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Aristophanes' Assemlywomen And Lysistrata Essay

1615 words - 6 pages

Aristophanes' Assemlywomen and Lysistrata

Typically in Athenian society, women took care of the things in the household while men, although still retaining the final say over matters of the household, focused most of their attention on the world outside the home. In the plays Assemblywomen and Lysistrata, Aristophanes explores roles of men and women in society, specifically what would happen if women were to take on the roles of men. Looking at these two plays about Athenian society as metaphors for marital life, it shows that men and women were incapable of having balanced power in their relationships. In both of these plays, the men were unable to keep their own sense of power when the women took over politics, and they eventually moved into the submissive role of women. In Lysistrata, the women used their seduction to gain power. Similarly, in Assemblywomen, the women came into power through deception and clever planning. This paper explores why women rarely stepped up to take power; how they would gain power when they would step up to claim it; and how the men would respond once confronted with a woman in power. This all serves to show that in Athens, a marriage of man and woman could not exist with mutuality of power – rather, one (typically the man) would dominate, while the other (typically the woman) took the submissive role.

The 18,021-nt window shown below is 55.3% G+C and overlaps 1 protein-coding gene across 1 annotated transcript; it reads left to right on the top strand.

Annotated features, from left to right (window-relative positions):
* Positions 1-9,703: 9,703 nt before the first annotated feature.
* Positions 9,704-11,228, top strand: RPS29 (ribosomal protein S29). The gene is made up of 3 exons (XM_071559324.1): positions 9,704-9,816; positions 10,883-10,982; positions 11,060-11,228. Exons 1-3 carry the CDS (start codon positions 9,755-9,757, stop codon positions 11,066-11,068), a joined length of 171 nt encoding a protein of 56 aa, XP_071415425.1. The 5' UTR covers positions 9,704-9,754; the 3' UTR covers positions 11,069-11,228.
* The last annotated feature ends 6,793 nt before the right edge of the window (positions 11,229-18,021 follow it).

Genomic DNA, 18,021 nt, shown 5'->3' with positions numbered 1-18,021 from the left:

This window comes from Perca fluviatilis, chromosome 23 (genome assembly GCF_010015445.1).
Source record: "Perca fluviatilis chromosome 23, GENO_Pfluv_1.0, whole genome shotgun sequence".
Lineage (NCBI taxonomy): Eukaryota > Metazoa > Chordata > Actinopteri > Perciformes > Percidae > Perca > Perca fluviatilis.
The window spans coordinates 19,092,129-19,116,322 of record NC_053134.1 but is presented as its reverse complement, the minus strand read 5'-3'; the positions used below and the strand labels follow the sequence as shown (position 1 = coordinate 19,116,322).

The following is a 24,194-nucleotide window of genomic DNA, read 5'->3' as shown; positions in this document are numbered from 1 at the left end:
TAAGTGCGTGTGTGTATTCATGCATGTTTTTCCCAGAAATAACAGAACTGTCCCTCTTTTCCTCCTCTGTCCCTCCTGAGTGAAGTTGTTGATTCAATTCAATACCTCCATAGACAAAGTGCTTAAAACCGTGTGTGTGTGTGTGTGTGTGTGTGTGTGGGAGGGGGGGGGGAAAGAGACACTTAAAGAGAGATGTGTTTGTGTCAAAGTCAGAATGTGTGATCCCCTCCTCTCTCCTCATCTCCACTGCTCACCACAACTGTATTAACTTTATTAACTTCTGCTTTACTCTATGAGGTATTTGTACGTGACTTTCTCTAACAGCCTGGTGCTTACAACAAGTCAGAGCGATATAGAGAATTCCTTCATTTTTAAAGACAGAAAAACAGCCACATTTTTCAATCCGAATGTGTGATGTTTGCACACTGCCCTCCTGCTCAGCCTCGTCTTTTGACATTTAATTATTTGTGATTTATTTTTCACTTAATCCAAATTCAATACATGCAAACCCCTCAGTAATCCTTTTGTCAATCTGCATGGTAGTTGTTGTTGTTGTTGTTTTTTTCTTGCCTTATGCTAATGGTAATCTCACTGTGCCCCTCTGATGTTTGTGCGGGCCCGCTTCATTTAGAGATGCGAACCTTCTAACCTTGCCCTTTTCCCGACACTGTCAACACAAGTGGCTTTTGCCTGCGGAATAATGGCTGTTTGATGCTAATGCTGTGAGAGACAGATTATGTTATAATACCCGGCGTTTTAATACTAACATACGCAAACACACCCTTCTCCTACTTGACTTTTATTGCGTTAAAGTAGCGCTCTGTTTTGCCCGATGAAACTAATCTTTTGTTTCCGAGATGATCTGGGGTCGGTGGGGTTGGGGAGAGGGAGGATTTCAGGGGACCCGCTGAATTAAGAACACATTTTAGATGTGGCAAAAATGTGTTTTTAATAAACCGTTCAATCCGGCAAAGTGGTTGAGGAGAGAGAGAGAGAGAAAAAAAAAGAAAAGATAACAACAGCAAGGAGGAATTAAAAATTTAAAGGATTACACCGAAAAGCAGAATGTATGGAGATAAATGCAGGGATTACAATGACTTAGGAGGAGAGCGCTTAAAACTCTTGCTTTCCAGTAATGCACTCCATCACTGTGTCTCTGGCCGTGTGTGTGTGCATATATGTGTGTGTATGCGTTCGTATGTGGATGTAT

Throughout both Lysistrata and Assemblywomen, both the men and women were convinced, to varying degrees, that the women were incapable of handling any kind of authority or challenging task. In fact, only the dominant, leader women (Lysistrata and Praxagora) of the two plays had enough confidence to handle a position of power. These women have been brought up in a society that tells them they are not good enough to do anything but serve a man. This message has been enforced in the minds of these women until they even preach the message to each other. The tone is set when Lysistrata tells her friend Kalonike about her plan to stop the war, “(My idea is) smart enough that the salvation of all Greece lies in the women’s hands!” to which Kalonike replies, “In the women’s hands? That’s hardly reassuring!” (Lysistrata, ln. 29-31). One of the first lines of a play primarily about women saving the city from war by cunning and supporting each other enforces the message that women aren’t capable. This doubt in their abilities continues also into Assemblywomen when a woman asks, “But how can a congregation of women, with women’s minds, expect to address the people?” (Assemblywomen, ln. 101-102). These women have been taught that they are most valuable for marriage as empty vessels, and are then to retain only what their husbands teach them. Women are not valued for themselves, but rather for the wives that they make for their husbands (Assemblywomen, ln. 490-491). It is no wonder that these women are so hesitant to step out and lead (in marriage as well as the polis), as they...

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